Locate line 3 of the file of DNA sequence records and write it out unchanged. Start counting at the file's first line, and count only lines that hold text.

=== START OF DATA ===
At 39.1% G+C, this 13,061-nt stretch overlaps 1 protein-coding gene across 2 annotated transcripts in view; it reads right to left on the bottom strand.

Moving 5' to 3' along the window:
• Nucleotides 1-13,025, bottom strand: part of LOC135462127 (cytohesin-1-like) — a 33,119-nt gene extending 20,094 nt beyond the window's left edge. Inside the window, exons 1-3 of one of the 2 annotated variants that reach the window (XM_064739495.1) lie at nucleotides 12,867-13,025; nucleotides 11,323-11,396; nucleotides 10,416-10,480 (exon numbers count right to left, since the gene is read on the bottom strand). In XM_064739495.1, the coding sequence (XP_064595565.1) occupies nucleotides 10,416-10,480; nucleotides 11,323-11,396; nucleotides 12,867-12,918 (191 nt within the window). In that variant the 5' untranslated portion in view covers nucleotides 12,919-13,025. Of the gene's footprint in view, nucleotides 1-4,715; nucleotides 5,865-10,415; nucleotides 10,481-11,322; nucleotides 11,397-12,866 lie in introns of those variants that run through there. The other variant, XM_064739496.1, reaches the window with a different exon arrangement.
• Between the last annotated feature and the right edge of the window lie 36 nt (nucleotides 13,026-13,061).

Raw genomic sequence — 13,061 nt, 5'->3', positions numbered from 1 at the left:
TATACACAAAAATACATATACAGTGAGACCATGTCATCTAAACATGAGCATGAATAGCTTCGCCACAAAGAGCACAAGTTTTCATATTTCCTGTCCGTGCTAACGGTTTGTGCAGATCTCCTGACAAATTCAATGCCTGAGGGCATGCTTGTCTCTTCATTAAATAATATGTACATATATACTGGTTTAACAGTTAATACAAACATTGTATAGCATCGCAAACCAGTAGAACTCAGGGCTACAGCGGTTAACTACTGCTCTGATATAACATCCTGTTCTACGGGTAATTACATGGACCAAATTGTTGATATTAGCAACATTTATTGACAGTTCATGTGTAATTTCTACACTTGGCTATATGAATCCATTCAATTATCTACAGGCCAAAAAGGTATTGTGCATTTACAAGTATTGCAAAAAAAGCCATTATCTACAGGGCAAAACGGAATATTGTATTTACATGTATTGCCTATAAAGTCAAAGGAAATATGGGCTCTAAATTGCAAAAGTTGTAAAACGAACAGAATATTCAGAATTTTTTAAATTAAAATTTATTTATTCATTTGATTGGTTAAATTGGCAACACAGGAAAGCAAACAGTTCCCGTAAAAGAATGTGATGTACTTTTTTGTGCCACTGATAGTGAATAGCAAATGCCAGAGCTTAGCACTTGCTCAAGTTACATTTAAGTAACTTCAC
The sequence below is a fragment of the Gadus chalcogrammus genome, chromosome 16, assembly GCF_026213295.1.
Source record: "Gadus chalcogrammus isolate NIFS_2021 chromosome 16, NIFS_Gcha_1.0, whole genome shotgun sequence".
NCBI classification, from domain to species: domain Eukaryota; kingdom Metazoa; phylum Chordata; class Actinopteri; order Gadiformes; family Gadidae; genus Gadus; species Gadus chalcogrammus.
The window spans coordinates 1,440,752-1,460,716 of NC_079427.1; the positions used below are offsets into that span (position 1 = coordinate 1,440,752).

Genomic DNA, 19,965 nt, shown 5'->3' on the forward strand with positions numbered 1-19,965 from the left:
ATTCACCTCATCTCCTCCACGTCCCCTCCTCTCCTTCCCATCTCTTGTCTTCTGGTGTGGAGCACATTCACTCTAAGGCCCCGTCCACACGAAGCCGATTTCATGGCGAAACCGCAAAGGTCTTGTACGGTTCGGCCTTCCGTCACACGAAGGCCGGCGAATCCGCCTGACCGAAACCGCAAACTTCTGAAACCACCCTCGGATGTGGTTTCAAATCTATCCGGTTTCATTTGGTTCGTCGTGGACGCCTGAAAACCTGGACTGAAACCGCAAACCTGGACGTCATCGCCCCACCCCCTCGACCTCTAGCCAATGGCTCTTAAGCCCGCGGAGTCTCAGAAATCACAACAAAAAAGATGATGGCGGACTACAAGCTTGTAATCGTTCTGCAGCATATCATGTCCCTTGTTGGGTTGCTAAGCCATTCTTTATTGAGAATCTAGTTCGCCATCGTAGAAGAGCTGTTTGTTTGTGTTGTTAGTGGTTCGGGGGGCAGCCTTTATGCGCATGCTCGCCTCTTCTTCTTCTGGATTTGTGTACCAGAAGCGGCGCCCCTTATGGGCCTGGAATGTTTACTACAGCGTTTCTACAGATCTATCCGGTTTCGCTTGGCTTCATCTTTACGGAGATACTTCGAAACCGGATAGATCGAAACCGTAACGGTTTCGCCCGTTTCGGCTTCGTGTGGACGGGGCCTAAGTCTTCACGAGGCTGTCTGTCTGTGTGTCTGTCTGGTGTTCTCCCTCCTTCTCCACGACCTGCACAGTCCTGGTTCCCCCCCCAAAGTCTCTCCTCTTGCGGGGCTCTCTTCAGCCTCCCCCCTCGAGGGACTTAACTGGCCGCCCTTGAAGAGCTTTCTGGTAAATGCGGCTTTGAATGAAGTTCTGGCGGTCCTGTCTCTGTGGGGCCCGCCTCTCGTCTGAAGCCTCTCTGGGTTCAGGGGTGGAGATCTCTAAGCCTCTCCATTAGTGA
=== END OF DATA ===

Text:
• Nucleotides 1-13,025, bottom strand: part of LOC135462127 (cytohesin-1-like) — a 33,119-nt gene extending 20,094 nt beyond the window's left edge. Inside the window, exons 1-3 of one of the 2 annotated variants that reach the window (XM_064739495.1) lie at nucleotides 12,867-13,025; nucleotides 11,323-11,396; nucleotides 10,416-10,480 (exon numbers count right to left, since the gene is read on the bottom strand). In XM_064739495.1, the coding sequence (XP_064595565.1) occupies nucleotides 10,416-10,480; nucleotides 11,323-11,396; nucleotides 12,867-12,918 (191 nt within the window). In that variant the 5' untranslated portion in view covers nucleotides 12,919-13,025. Of the gene's footprint in view, nucleotides 1-4,715; nucleotides 5,865-10,415; nucleotides 10,481-11,322; nucleotides 11,397-12,866 lie in introns of those variants that run through there. The other variant, XM_064739496.1, reaches the window with a different exon arrangement.